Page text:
Dual antiplatelet therapy with aspirin and clopidogrel is essential after percutaneous coronary intervention. Clopidogrel is a prodrug and requires metabolism by cytochrome p450 enzymes (CYPs), especially CYP2C19. Proton pump inhibitors (PPIs) are used for the prevention of aspirin-induced gastrointestinal bleeding. PPIs are metabolized by CYP2C19. Concomitant use of PPI in dual antiplatelet therapy diminishes the antiplatelet effect of clopidogrel, although it is controversial whether its clinical efficacy is reduced. The US FDA and European Medicines Agency recommend that PPIs and clopidogrel should not be coadministered routinely, and the 2010 expert consensus of ACCF/AGC/AHA supports this recommendation. On the other hand, histamine receptor type 2 (H2) blockers also reduce gastric acid secretion and are used for the treatment of gastroduodenal ulcers. Famotidine, an H2 blocker, has been shown recently to reduce gastric mucosal injury caused by aspirin therapy, although the protective effects of H2 blockers are weaker than that of PPI. Therefore, H2 blockers except cimetidine, which is inactivated by CYP2C19, could be an alternative for PPI in patients treated with clopidogrel, who are at risk of low gastrointestinal tract bleeding.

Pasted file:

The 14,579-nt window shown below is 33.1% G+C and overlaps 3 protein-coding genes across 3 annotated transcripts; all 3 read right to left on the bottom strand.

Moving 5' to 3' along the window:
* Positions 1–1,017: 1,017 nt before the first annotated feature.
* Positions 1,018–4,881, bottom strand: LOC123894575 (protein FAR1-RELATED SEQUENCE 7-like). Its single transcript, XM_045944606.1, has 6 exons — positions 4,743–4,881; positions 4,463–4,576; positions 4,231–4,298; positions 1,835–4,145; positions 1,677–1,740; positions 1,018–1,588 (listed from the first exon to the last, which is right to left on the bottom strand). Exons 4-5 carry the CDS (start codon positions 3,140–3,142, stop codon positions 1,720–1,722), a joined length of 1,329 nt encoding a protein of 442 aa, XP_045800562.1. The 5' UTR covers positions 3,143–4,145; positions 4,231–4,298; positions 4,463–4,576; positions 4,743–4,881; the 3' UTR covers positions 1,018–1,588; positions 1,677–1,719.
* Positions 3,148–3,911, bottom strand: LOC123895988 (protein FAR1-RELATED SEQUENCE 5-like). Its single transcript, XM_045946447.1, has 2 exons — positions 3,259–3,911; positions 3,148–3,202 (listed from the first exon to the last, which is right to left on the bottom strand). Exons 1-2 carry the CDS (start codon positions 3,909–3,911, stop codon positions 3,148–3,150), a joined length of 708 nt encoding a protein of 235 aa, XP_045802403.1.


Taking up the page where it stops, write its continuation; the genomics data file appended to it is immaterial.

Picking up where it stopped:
|Number of pages||6|
|Journal||Japanese Journal of Clinical Pharmacology and Therapeutics|
|Publication status||Published - 2011 Nov 1|
- H2 blocker
ASJC Scopus subject areas
- Pharmacology (medical)